This game can also be used for addition and multiplication.

6. Close Call

Skill Practiced: Two-digit addition or subtraction

Level: Elementary

How to Play:

We learned this game from MathGeekMama! You can see her full post here.

Aces = 1 and joker = 0. Remove all tens and other face cards. Shuffle the deck and deal each player 6 cards.

Players pick 4 of their cards to create two, 2-digit numbers. The object is to create two numbers that when added together come as close to 100 as possible, without going over.

For example, you could pick 2, 3, 4, and 5. Then create the numbers 53 and 42, which added together total 95.

Players win one point for each round won, and the one with the highest score at the end of five rounds is the winner.

To practice subtraction, subtract 2 numbers to get as close to zero as possible.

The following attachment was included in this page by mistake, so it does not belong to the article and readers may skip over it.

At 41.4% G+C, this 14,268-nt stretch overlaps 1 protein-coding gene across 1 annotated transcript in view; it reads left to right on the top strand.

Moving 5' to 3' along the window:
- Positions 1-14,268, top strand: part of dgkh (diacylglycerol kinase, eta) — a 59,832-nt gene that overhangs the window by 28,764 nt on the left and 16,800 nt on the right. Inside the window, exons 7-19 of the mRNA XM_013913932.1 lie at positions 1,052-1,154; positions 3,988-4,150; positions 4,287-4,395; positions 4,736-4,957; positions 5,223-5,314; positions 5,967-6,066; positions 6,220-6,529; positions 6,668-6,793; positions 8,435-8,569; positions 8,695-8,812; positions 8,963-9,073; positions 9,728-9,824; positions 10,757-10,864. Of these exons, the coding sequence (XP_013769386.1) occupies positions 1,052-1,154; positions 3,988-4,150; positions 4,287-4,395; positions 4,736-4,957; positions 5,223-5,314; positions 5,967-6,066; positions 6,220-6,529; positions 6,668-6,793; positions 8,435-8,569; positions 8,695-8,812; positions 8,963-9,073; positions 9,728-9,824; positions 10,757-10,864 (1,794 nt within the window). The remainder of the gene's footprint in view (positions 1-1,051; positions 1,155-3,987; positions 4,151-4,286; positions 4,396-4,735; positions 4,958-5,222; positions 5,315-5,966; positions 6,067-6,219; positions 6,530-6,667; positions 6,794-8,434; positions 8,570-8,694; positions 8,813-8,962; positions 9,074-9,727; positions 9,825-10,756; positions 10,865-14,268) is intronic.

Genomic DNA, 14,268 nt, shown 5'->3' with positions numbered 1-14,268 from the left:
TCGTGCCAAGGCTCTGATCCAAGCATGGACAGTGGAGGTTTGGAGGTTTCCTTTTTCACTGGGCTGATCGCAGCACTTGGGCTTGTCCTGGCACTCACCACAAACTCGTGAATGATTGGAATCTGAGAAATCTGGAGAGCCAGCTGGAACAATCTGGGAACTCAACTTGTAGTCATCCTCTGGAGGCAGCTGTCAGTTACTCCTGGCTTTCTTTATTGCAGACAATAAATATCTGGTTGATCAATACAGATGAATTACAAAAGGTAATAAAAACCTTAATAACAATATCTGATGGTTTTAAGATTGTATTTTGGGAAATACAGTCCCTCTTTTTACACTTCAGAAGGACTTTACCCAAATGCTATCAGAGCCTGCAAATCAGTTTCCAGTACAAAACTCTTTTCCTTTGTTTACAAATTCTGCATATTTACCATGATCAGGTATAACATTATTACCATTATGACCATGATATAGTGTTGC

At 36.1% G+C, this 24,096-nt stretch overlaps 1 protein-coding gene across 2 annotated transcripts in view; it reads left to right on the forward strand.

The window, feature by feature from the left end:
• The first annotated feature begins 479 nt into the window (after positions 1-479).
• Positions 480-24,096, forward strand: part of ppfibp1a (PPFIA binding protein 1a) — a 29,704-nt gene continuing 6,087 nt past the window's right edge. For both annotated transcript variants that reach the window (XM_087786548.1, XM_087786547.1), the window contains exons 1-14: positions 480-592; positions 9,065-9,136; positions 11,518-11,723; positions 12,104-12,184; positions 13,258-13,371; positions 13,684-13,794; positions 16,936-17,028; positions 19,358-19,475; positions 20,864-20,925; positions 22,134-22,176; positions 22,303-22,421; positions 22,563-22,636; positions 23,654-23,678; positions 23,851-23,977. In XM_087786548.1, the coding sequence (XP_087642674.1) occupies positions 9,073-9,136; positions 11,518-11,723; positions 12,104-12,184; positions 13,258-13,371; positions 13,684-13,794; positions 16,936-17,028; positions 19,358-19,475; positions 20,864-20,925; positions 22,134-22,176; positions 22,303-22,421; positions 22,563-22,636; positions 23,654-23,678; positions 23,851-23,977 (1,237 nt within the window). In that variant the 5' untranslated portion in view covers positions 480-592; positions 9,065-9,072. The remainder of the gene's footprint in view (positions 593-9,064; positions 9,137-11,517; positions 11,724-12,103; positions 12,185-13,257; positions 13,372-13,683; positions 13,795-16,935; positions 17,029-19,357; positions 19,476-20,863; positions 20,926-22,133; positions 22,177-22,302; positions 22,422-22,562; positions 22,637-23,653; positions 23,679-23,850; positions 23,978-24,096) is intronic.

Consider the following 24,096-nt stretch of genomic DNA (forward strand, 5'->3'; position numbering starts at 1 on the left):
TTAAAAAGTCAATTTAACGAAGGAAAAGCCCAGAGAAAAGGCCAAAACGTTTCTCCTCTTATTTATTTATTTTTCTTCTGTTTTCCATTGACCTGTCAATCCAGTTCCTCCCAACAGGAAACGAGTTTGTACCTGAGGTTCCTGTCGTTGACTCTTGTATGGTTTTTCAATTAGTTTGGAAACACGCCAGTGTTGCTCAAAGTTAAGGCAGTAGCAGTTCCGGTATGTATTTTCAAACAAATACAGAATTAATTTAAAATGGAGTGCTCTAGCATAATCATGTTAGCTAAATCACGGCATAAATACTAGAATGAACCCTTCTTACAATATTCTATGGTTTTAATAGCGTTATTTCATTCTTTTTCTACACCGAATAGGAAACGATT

7. Fraction War

Skill Practiced: Fractions

Level: Elementary

How to Play:

Players are each dealt two cards, one for a numerator and one for a denominator.

They then decide whose fraction is the largest. 

The winner keeps all four cards, and play continues until the cards are gone

 8. Exponent War

Skills Practiced: multiplying, bases, exponents

Ages: Middle School

How to Play:

Two players use a full deck of cards. Face cards = 10 and Aces = 1)

Deal 26 cards, each, to the two players. 

Each player picks the top two cards from the stack. The first card is the base and the second card is the exponent. The player with the highest product wins all four cards.

If the products have the same value, the cards are set to the side. Play the next hand normally to find the winner, who will also win those previously set aside.